INT

total income in US dollars

Notice the total income means the total box office earned from all tickets sold of this movie, not per ticket.

The load file for the table is sales.del.

The Director table: It describes information regarding directors of movies. It specifies an identification number of the director, the last name of the director, the first name of the director, the date of birth of the director, and the date of death to the director if applicable. The schema of the Director table is given as follow:

Director(id, last, first, dob, dod)

Name

Type

Description

id

INT

Director ID

last

VARCHAR(20)

Last name

first

VARCHAR(20)

First name

dob

DATE

Date of birth

dod

DATE

Date of death

Note that the ID is unique to all people (which is shared between actors and directors). That is, if a person is both an actor and a director, the person will have the same ID both in the Actor and the Director table.

The load file for the table is director.del.

The MovieGenre table: It describes information regarding the genre of movies. It specifies the identification number of a movie, and the genre of that movie. The schema of the MovieGenre table is given as follow:

MovieGenre(mid, genre)

Name

Type

Description

mid

INT

Movie ID

genre

VARCHAR(20)

Movie genre

The load file for the table is moviegenre.del.

The MovieDirector table: It describes the information regarding the movie and the director of that movie. It specifies the identification number of a movie, and the identification number of the director of that movie. The schema of the MovieDirector table is given as follow:

MovieDirector(mid, did)

Name

Type

Description

mid

INT

Movie ID

did

INT

Director ID

The load file for the table is moviedirector.del.

The MovieActor table: It describes information regarding the movie and the actor/ actress of that movie. It specifies the identification number of a movie, and the identification number of the actor/actress of that movie. The schema of the

MovieActor table is given as follow:

MovieActor(mid, aid, role)

Name

Type

Description

mid

INT

Movie ID

aid

INT

Actor ID

role

VARCHAR(50)

Actor role in movie

The load files for the table are movieactor1.del and movieactor2.del. You will have to load each file only once.

The MovieRating table: It describes information regarding the IMDb and Rotten Tomatoes ratings of this movie. It specifies the identification number of a movie, the IMDb rating and Rotten Tomatoes rating.

Note to distinguish this rating to MPAA rating in the Movie table. The schema of the MovieActor table is given as follow: MovieRating(mid, imdb, rot)

Name

Type

Description

mid

INT

Movie ID

imdb

INT

IMDb rating

rot

INT

Rotten Tomatoes rating

Note that all ratings in the dataset have been scaled to 0 – 100, so the rating here is an integer number between 0 and 100.

The load files for the table is movierating.del.

The Review table: In next half of the project, you will create a Web interface where the users of your system can add reviews on a movie (similarly to Amazon product reviews). The Review table stores the reviews added in by the users in the following schema:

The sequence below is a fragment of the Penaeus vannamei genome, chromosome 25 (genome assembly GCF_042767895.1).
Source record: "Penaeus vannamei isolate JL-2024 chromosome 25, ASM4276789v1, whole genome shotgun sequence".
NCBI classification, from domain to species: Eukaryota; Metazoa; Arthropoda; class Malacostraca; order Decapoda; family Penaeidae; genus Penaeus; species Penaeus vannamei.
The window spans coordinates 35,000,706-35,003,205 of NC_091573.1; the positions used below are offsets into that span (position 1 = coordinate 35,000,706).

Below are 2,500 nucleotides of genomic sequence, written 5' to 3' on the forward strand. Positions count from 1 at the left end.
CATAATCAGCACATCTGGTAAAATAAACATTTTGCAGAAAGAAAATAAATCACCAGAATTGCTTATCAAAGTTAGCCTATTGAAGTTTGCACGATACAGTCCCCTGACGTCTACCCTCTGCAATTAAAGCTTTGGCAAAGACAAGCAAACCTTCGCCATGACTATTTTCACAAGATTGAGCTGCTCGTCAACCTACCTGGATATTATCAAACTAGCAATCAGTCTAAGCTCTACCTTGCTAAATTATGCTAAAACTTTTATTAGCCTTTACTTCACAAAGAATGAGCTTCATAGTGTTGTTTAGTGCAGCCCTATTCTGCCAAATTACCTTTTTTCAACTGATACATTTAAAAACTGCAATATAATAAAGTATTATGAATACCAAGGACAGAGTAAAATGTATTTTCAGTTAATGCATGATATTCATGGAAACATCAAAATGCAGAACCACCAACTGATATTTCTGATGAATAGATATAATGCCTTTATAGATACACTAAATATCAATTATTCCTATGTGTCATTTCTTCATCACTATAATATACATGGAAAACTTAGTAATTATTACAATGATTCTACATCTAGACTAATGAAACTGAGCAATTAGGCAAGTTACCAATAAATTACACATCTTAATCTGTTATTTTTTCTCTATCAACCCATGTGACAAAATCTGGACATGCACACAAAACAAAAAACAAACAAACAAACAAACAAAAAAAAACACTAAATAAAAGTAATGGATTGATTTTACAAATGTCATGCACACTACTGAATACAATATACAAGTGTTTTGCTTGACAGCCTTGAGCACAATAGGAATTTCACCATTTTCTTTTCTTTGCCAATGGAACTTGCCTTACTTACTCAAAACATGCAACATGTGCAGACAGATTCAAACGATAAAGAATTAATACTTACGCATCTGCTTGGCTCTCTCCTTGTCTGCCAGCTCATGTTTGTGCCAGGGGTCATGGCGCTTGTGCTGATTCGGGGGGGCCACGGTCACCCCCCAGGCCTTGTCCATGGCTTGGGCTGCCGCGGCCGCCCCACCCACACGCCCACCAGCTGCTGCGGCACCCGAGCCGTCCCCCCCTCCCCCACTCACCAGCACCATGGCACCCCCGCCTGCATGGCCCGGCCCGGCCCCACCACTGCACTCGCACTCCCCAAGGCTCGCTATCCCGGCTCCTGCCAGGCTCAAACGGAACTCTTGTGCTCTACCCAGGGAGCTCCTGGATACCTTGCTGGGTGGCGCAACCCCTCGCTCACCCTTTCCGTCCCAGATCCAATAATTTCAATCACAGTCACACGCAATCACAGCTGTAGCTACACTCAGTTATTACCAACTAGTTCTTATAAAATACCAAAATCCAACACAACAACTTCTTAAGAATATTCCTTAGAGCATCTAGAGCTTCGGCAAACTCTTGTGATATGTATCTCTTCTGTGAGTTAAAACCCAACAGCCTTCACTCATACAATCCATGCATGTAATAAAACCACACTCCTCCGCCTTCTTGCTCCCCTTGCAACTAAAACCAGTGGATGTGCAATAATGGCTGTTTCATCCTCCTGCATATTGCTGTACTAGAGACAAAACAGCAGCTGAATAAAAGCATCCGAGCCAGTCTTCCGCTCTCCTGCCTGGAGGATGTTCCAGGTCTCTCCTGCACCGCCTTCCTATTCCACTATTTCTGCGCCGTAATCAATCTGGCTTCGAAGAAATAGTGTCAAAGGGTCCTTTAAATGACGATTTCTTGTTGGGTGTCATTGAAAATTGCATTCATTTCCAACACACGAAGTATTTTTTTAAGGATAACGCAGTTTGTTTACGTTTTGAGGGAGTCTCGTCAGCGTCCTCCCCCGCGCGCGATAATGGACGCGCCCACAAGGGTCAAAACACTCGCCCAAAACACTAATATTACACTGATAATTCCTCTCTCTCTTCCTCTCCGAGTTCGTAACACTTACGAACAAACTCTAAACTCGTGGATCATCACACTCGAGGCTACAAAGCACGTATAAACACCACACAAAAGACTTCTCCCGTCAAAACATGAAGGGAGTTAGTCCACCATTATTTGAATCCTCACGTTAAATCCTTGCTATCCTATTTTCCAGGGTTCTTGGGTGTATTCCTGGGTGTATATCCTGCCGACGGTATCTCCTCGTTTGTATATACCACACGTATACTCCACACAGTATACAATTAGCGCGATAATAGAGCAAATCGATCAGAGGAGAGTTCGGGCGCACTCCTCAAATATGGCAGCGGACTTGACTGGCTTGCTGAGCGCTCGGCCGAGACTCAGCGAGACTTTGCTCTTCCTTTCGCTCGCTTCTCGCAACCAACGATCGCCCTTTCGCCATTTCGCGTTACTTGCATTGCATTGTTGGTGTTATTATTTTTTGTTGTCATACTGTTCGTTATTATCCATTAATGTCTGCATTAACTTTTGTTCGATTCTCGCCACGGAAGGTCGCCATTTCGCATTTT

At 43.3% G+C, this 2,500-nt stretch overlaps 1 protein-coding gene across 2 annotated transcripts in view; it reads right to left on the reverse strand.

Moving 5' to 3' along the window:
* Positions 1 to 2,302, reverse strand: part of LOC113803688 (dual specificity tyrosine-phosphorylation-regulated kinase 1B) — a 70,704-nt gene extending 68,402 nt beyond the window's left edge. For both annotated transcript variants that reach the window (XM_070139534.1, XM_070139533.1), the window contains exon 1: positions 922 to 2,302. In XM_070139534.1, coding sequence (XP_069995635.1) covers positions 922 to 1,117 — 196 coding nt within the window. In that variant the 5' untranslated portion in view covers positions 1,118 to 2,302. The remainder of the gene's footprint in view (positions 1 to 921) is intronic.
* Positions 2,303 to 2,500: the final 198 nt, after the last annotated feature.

Review(name, time, mid, rating, comment)

Name

Type

Description

name

VARCHAR(20)

Reviewer name

time

TIMESTAMP

Review time

mid

INT

Movie ID

rating

INT

Review rating

comment VARCHAR(500) Reviewer comment

Each tuple specifies the name of the reviewer, the timestamp of the review, the movie id, the rating that the reviewer gave the movie (i.e., x out of 5), and additional comments the reviewer gave about the movie.

Since this data will be added by your users, there is no load file.

The MaxPersonID and MaxMovieID Tables: Later in Project 1C, you will also construct a Web interface where users can add new actor, director or movie information to the database. Once a user adds a new actor/director, your system should assign a new ID to the actor/director and insert a tuple to the Actor/ Director table. Similarly, your system should assign a new ID to a new movie.

In order to assign a new ID to, say, an actor/director, your system has to remember what was the largest ID that it assigned to a person in the last insertion. The MaxPersonID table is used for this purpose, which has the following schema:

MaxPersonID(id)

Name

Type

Description

id

INT

Max ID assigned to all

persons

MaxPersonID is a one-tuple, one-attribute table which maintains the largest ID number that the system has assigned to a person so far. Whenever a new actor/ director is inserted, the system looks up this table, increases the ID value of the tuple by one, and assigns the increased ID value to the new actor/director. You may consider this MaxPersonID table as a persistent variable that remembers its value even after your program stops.

The MaxMovieID is used similarly to assign a new ID to a new movie inserted by the user. As a new movie is added to the database, the entry in this table is incremented and assigned to the new movie. The schema of the MaxMovieID table is given as follow:

MaxMovieID(id)

Name

Type

Description

id

INT

Max ID assigned to all

movies

You will have to create these two tables, and insert the tuple (69000) to MaxPersonID table and the tuple (4750) into the MaxMovieID table.